The latest jobs report showed wages are finally going up, as employers added the largest number of workers in nearly three years in November. Bobbi Rebell reports.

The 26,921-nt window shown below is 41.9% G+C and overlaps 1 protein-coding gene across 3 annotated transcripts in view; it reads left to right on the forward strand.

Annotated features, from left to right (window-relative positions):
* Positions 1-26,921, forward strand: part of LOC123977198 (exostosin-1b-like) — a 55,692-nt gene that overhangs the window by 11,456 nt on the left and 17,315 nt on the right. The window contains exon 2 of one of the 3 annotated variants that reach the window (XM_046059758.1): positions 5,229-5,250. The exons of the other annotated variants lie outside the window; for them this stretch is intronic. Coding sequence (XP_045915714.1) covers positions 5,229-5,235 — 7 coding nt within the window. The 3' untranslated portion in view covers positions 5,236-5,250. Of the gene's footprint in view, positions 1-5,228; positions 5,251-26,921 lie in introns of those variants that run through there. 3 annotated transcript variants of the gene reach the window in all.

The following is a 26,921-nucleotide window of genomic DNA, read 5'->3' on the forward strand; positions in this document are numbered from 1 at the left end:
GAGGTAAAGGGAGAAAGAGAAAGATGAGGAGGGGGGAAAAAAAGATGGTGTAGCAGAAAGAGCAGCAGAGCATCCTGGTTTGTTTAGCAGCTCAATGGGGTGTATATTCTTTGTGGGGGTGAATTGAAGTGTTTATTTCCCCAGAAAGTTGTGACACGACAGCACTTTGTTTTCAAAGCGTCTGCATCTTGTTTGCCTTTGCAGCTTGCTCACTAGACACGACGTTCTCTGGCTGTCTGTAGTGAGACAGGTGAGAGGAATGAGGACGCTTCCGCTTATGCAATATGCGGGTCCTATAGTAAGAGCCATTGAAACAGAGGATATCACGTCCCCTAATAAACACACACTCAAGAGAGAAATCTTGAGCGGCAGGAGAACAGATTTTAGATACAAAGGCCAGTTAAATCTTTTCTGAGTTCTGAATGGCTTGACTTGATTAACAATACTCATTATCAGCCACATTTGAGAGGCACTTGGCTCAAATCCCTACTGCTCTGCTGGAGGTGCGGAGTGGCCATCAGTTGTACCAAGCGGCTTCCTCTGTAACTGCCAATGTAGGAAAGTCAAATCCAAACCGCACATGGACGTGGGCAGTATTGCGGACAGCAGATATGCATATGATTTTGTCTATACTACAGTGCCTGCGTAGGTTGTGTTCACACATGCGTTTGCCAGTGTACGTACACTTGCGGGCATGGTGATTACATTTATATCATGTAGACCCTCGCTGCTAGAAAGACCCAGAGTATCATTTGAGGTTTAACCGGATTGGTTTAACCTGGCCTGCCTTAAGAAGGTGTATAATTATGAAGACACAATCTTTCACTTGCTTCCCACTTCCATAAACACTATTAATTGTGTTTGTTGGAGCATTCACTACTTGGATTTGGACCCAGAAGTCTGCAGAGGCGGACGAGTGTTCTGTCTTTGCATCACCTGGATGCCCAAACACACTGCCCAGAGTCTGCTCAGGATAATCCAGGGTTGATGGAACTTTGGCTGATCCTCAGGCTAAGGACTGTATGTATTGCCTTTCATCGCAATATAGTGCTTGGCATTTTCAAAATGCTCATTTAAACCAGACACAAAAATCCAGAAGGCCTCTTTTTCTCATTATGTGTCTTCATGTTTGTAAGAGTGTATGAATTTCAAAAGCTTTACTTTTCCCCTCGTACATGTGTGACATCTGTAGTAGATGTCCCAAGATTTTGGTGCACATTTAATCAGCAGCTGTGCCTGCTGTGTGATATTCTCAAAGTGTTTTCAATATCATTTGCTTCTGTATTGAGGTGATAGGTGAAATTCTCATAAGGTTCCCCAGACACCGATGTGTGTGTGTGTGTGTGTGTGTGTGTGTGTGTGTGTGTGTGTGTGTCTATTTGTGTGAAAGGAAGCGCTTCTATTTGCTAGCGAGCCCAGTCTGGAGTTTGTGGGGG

Bringing home the bacon is becoming a bit easier for many Americans. The latest job survey not only showed a big jump in the number of jobs created - but also a bigger than expected rise in wages and more hours worked. Wells Fargo Chief Economist John Silvia: SOUNDBITE: JOHN SILVIA, CHIEF ECONOMIST, WELLS FARGO (ENGLISH) SAYING: "That suggests that not only are more jobs being created but the compensation is higher associated with that, particularly again, in some of the more skilled areas such as information finance education and in health. Those wage gains were pretty significant. " It all adds up to a labor market that is tightening- and good news for workers who've been stuck in a job- and now feel more confident about leaving- Gad Levanon, managing director, conference board: SOUNDBITE: GAD LEVANON, MANAGING DIRECTOR, THE CONFERENCE BOARD (ENGLISH) SAYING: "Another important indicator that I know Janet Yellen is looking at is the quits rate from the jobs survey which is also bumped up recently so you know it will be harder and harder for the Fed not to raise rates and if we have a few more months like we had in November I wouldn't be surprised if the Fed starts raising rates in the spring of 2015." And that is why financial stocks rose in reaction to the report- because higher rates, sooner rather than later, would help prop up earnings in the sector. It also put pressure on utilities, which are often attractive because of their dividends. Treasury yields rose. The news also put the spotlight on the outlook for wages- as the economy continues to gain steam. White House Economic Advisor Jason Furman: SOUNDBITE: JASON FURMAN, CHAIRMAN, WHITE HOUSE COUNCIL OF ECONOMIC ADVISORS (ENGLISH) SAYING: "One step we could take is raising the minimum wage. States all over the country have done so including several states on election day this year voted to do that. We'd like to see that happen at a national level. creating more good jobs by investing in infrastructure to rebuild our roads and bridges is another step that would raise wages. " In fact while November's jump was more than expected- wage growth is still not great, up just 2.1 percent from a year ago - still below the 3 percent the Fed would want to see before raising rates.